Trousers, jeans and shorts that are pleated in front and just below the waistband have been around for ages. I remember them best from the ‘80s and early ‘90s and wore them frequently back then. I especially loved my long dressy pleated linen shorts, pleated paper-bag waist jeans, and pleated white cotton pants. Pleated pants were completely mainstream and most people wore a version of them. The mid ‘90s arrived and front pleated bottoms disappeared. Flat fronts with mid to low rises ruled the roost for a very long time. I enjoyed wearing those silhouettes too.
Slowly, but surely, higher rise bottoms with front pleats came back into fashion as a very, very fringe trend. I loved the silhouette back in the ‘80s, so I bought into the fringe trend almost immediately with a pair of black silk harem pants that are still going strong thirteen years later. Over the years, I’ve added more pairs of pleated pants with higher rises to my pants capsule. As long as the rises aren’t too high, the fabric drapes well, the pockets don’t pull, and the seat is fairly tailored, I find the style extremely comfortable, flattering, and a good fit. I like the roominess around my thighs and crotch point, and the structure around the waist. I don’t mind the pouf when seated. I like to semi-tuck and tuck tops into pleated pants to showcase the waist detailing. I have also worn fluid, soft and boxy untucked tops over pleated pants for a less structured look.
I vote YAY. Here is my current collection of pleated pants, and I’m open to a new pair, maybe in red, white, or denim:
Many of my clients and friends are a nay on pleated trousers, jeans and shorts, despite having worn them in the ‘80s. Their main concern is that the front pleats pouf out thereby adding “bulge and volume” instead of streamlining the midsection. Or the pleats create focus around an area they would prefer not to draw attention to. Another concern is the higher rise, and feeling blocky with a short waist, and especially with a larger bust. Some don’t like the higher rise and volume on the thigh area, and others simply have poison eye for pleated pants. I am always on the side of the wearer, and understand these concerns.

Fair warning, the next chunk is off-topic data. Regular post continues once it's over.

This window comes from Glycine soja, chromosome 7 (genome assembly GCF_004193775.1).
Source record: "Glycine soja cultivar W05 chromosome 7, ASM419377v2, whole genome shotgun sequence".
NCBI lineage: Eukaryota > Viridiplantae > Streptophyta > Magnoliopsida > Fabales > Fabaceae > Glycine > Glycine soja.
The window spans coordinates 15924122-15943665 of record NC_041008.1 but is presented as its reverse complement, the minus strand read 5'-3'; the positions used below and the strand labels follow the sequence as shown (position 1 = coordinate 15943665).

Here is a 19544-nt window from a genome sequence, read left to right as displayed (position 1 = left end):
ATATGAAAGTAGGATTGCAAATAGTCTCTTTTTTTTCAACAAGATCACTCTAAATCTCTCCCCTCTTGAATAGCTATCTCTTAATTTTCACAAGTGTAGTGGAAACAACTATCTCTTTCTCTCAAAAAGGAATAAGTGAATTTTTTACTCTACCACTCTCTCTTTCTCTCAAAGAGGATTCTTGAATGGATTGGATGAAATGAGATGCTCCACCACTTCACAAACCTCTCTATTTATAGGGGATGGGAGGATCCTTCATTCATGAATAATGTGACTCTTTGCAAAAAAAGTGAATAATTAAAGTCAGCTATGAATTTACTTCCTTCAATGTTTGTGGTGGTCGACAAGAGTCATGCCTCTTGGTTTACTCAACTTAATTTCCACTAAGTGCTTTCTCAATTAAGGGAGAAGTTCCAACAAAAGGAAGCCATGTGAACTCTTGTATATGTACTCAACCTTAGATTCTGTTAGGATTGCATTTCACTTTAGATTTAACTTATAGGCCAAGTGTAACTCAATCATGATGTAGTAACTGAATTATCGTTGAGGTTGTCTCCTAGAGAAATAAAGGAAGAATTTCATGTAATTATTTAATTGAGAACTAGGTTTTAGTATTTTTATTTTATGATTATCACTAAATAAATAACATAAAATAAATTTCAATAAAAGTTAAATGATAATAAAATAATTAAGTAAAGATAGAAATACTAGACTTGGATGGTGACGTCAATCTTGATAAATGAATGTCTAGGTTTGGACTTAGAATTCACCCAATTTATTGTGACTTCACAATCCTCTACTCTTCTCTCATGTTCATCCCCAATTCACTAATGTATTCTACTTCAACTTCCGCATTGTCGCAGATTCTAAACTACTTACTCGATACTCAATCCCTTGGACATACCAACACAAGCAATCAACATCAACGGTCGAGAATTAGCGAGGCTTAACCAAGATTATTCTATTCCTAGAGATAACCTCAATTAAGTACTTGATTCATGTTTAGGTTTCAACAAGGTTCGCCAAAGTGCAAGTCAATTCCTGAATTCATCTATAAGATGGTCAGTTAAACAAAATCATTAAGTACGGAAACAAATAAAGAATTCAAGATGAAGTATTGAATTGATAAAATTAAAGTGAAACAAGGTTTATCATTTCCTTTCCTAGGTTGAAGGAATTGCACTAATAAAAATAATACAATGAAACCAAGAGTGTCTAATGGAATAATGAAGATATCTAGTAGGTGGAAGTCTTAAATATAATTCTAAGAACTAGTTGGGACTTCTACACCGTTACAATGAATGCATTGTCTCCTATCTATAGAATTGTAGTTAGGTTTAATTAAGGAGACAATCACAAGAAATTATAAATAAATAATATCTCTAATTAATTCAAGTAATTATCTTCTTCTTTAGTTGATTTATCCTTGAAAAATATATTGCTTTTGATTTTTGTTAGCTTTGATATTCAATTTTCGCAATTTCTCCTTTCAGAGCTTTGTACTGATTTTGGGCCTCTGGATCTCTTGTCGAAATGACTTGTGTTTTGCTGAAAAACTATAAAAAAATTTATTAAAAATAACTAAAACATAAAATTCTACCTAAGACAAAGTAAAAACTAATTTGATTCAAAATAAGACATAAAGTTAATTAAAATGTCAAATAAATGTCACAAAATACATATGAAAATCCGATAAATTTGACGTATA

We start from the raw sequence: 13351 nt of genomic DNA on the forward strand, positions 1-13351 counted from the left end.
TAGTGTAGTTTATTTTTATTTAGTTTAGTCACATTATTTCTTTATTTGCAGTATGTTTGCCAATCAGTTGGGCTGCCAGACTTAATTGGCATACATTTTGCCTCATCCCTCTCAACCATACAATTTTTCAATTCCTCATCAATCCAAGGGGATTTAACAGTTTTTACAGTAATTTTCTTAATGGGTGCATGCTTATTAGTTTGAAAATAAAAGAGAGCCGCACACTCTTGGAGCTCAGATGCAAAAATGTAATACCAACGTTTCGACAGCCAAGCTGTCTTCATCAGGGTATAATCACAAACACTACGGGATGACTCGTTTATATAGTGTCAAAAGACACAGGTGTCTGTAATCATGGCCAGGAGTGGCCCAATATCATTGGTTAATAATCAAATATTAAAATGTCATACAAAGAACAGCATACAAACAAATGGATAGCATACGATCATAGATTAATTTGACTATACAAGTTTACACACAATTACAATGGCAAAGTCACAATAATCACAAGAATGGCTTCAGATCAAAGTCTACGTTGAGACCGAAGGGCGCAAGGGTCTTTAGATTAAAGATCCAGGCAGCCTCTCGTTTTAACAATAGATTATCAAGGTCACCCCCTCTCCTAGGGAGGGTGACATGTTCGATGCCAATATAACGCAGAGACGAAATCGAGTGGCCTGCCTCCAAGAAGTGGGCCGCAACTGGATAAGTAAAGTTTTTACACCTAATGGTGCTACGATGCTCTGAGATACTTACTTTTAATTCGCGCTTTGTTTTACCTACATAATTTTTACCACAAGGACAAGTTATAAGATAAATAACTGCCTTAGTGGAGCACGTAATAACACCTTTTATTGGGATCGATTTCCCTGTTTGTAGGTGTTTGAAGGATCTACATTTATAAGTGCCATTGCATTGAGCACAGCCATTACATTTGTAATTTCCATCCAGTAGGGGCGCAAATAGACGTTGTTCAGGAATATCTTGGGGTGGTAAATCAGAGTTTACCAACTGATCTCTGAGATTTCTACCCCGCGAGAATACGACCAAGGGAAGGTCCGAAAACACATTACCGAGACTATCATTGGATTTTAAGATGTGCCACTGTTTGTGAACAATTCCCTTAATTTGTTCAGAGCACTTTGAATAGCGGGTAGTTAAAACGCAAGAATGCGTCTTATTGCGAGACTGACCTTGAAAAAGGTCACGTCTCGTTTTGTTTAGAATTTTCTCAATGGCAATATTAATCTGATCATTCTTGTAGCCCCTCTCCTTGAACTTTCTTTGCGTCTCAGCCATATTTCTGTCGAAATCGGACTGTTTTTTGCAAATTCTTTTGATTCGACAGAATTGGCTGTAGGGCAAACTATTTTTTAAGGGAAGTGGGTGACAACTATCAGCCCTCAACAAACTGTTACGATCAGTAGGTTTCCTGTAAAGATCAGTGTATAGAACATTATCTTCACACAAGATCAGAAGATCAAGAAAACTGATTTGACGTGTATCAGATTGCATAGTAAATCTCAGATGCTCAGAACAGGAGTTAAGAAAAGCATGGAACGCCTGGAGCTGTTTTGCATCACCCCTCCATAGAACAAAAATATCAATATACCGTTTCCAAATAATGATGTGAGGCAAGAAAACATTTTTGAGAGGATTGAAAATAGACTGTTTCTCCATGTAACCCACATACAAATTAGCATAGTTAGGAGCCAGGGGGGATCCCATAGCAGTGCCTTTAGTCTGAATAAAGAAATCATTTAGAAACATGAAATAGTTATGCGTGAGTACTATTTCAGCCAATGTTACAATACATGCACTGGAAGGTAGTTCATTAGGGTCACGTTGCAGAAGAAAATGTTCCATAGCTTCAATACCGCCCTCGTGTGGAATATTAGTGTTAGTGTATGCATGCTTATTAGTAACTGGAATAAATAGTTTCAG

On the other hand, some of my clients do enjoy wearing pleated bottoms. They cover a range of body types, sizes and heights. Those with wider thighs and hips and narrower waists are all too happy to wear a style that curves with their curves instead of trying to make a straight cut work with lots of alteration. The pleats create a roomier thigh fit, which can be very appealing, as is the nipped-in waist. They also style their pleated bottoms with UNTUCKED tops sometimes, which gives them a flattering thigh fit, a longer waist, and hides most of the bulge and pouf of the pleats.
Pleated trousers, jeans and shorts are still a fringe trend. I don’t expect them to go mainstream, but you never know. The silhouette has gained momentum over the last few years. Sometimes with a paper-bag waist. It’s best to take the pleated pants style by style, because some pleats lie more flat and look more streamlined than others. Some pleats are small and subtle, whereas others are very poufy. Fabric that drapes well helps too. The collection below shows many variations on the pleated pants theme.
Over to you. What’s your take on pleated pants, and do you wear them? Do you feel similarly to me, or side with most of my clientele?